Posted by Rob Eshman
Stress. Bad for humans. Bad for chickens.
Dr. Joseph Mercola is a specialist on anti-aging. In his list of the top ten ways to age gracefully, Number 1 is dealing with stress.
Learn how to effectively cope with stress. As discussed earlier, stress has a direct impact on inflammation, which in turn underlies many of the chronic diseases that kill people prematurely every day. Therefore, developing effective coping mechanisms is a great strategy for increasing your longevity.
Meditation, prayer, physical activity and exercise are all viable options that can help you maintain emotional and mental equilibrium. I also strongly believe in using energy psychology tools such as the Emotional Freedom Technique (EFT) to address deeper, oftentimes hidden emotional scars.
Everyone tells me meditation is good for stress, but I’m bad at meditation. I’m tall and I cramp. Many years ago, I spent a week at the Green Gulch Zen Center near Muir Woods and dreaded the meditation sessions, which were the point of the week. I had gone reluctantly with a friend, but only because a copy of the Tassajara Cookbook accompanied me all through my college cooking, and Green Gulch was affiliated with Tassajara. My friend was seeking stress relief and enlightenment. I wanted to see how they made those bran muffins en masse.
The instructor was a real Japanese monk who circled around the students as we sat in stillness. Each time he got to me, he poked my shoulders, unhappy with my posture. By the end of the week his gentle adjustments to my back became full-fledged jabs. One time he just flicked his hand against my shoulder blades. Yes, the Zen master slapped me. I must have irritated him. Maybe he needed to meditate.
That was my last attempt. Except these days I’ve learned to deal with stress by walking into the backyard and sitting down on the hay bin to watch the chickens and goats. That’s all I do. I sit and watch. They’re relaxed—I mean, they have needs, they want food. The goats want to get out and destroy my vegetable garden and lay waste my fields, but even so, they are straightforward, uncomplicated. The chickens patrol the ground for bugs. They stop at the water dispenser, dip i their beaks, then crane their heads up until I can feel the water slide down their little chicken throats. That’s what I do—I go out and just watch.
That’s my meditation—garden and animal meditation. It’s not original. Walt Whitman wrote a whole poem about it, part of his Song of Myself:
I think I could turn and live with animals, they are so placid and
I stand and look at them long and long.
They do not sweat and whine about their condition,
They do not lie awake in the dark and weep for their sins,
They do not make me sick discussing their duty to God,
Not one is dissatisfied, not one is demented with the mania of
Not one kneels to another, nor to his kind that lived thousands of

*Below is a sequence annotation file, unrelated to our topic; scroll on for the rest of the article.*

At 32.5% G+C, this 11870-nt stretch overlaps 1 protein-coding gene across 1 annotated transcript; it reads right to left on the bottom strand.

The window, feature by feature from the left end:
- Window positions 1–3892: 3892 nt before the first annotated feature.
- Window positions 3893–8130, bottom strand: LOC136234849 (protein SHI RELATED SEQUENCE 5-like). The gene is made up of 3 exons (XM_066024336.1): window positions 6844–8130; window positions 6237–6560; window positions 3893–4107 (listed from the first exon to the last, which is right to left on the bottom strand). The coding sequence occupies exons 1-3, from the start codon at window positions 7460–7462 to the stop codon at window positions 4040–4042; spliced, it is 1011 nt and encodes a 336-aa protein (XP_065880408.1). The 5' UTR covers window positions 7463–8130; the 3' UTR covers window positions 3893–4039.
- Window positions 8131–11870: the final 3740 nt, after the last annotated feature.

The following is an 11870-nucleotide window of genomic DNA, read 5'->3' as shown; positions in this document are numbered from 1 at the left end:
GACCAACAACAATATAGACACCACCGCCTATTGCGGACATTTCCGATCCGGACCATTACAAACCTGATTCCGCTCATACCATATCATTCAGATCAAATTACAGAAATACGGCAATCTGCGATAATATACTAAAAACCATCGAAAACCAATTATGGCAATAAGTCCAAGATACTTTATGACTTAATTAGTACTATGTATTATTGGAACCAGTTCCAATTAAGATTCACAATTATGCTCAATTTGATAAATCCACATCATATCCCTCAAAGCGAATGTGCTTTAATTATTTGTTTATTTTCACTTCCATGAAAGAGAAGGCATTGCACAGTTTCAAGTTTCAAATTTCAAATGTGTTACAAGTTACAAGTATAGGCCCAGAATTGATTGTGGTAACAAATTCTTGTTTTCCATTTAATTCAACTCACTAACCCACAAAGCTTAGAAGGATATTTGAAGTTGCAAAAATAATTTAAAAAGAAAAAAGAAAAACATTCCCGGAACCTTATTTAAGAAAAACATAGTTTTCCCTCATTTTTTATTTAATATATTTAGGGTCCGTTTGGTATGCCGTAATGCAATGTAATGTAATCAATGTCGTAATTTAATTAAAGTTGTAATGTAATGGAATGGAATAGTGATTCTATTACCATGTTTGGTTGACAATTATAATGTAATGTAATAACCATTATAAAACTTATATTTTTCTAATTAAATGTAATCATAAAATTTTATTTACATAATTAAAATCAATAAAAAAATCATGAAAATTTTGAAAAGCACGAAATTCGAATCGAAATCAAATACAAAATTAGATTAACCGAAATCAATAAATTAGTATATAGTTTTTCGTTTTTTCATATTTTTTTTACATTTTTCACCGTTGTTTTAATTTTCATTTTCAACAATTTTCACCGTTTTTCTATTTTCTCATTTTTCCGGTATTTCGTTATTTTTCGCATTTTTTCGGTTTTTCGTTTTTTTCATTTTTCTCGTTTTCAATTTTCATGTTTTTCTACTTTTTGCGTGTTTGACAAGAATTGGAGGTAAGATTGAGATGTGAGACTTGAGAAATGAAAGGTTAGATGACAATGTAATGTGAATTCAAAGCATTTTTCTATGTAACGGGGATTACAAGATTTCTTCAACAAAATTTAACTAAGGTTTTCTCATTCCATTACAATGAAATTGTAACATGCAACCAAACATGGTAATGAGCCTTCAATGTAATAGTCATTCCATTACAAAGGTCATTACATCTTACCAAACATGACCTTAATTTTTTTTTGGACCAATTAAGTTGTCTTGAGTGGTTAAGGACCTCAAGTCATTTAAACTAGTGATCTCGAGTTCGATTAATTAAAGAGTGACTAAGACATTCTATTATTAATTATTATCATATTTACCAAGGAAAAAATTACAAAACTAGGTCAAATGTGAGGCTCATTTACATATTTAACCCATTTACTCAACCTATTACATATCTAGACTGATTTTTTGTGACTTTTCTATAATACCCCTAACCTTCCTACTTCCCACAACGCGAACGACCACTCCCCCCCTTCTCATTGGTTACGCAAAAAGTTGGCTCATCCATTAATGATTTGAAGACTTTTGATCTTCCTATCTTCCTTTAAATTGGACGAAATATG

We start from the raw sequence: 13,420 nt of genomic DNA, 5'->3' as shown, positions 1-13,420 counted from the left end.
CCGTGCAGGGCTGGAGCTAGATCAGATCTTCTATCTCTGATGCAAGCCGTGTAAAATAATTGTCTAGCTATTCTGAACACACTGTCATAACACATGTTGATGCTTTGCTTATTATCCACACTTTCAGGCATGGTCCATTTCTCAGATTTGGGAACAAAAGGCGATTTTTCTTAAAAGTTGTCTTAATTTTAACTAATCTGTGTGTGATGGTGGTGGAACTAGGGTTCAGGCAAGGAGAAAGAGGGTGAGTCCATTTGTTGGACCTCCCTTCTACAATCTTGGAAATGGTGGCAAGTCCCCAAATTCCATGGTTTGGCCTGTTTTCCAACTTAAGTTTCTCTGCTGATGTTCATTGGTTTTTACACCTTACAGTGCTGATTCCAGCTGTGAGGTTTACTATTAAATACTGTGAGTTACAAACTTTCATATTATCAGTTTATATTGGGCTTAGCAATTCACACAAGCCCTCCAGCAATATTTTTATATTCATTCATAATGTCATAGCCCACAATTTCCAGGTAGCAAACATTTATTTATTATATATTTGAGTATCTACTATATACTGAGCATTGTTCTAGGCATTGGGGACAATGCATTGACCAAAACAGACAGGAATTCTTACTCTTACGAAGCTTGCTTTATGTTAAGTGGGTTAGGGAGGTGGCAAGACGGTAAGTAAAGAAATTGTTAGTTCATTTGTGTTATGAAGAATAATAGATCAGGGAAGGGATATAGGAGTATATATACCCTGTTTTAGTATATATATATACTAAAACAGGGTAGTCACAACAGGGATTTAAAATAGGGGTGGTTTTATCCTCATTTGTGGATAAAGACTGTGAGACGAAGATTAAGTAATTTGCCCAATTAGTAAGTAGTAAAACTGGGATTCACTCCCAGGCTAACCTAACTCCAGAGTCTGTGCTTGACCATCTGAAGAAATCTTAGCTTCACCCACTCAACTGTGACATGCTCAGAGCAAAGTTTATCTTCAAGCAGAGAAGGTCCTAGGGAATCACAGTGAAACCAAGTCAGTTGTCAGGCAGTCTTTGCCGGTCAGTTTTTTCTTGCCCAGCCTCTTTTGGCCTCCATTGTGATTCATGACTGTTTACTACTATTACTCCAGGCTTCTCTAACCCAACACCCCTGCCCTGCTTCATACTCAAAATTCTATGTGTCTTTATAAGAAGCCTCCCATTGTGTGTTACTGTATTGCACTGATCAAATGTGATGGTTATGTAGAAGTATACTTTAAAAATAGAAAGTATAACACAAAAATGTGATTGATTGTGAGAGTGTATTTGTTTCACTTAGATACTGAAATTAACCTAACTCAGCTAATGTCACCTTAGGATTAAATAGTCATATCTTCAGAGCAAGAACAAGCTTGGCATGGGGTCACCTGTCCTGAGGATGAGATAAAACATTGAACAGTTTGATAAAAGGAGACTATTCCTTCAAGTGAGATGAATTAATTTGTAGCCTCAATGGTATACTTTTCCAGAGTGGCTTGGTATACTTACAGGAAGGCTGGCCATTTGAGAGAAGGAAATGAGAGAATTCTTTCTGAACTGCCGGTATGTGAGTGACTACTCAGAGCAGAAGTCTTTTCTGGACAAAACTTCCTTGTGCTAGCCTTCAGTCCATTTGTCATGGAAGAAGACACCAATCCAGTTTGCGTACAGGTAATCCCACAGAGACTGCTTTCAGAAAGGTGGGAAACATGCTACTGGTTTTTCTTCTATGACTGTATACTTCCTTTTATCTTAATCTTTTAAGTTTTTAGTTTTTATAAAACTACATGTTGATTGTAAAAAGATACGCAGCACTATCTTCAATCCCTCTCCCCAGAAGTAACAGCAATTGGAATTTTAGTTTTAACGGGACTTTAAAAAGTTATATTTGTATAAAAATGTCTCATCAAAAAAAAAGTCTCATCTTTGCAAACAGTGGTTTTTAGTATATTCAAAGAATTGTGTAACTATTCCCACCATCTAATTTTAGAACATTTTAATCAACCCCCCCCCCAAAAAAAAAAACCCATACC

Not one is respectable or unhappy over the whole earth.
What’s interesting is that as bad as stress is for humans, it’s just as bad for animals. Earlier this month factory-farm produced eggs made 1,470 people sick and prompted an FDA recall of a half billion eggs suspected of salmonella contamination. The food writer Barry Estabrook, at his always-illuminating and thoroughly- reported blog, Politics of the Plate, examines all the reasons his small flock of pastured, backyard chickens is unlikely to poison him with salmonella, while mass-produced eggs from battery-caged hens, produced under FDA guidelines, are lousy with the stuff. Estabrook writes:
Another reason might be that raising chickens under a free-range system makes them less susceptible to salmonella. “I don’t think there is any doubt about it that healthy chickens living in decent surroundings are just going to be a lot more resistant to salmonella,” said John L. Ingraham, emeritus professor of microbiology at the University of California Davis, and author of the book March of the Microbes, recently published by Harvard University Press. “Take any creature, ourselves included, you put them in a terrible stressful conditions and they become susceptible to disease.”
I read Estabrook’s post and thought of my poultry meditation sessions. There’s a connection, I realized, between the stress we inflict on the animals that feed us, and the stress we put on our own bodies. There’s a positive connection, too, between the ease they feel, and our ability to relax and feel at ease around them. I don’t think it’s a shallow or insignificant connection either. Religious people always refer to the Oneness of God, the unity of God’s creation, the connection of all living things. But what does it mean?
On the grand scale, I have no idea. But take something as simple as a chicken, an egg and pretty stressed human, and it begins to make sense. To me, anyway.
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September 20, 2010 | 6:03 am
Posted by Rob Eshman
It’s not just cooking and eating food that brings you closer to God, it’s catching it too. Even when the food is treyf. Sam Kestenbaum, a Jewish lobsterman on Deer Isle in Maine, writes about it in a beautiful essay for The New York Times:
On the island, the name Kestenbaum is often met with this kind of puzzled look, then followed by, “You’re going to have to spell that.” Certain last names fill up pages in the phone book here. The names of old families that have been here for generations, networks of cousins, aunts and uncles — Eaton, Haskell, Hardy, Heanssler and Weed, among others. But you will find only one Kestenbaum family in Hancock County. And you won’t find too many other Jewish lobstermen (perhaps not particularly surprising considering the non-kosher status of the catch).
Despite this, I feel close to my faith when I’m on the water. The work is difficult, but meditative. Fishermen grapple daily with the elements: the wind, the tide, the shifting of the seasons. Jews also keep their eyes on the elements, recognizing the great, sacred powers that are present in the world. And wherever we go, we believe God travels with us.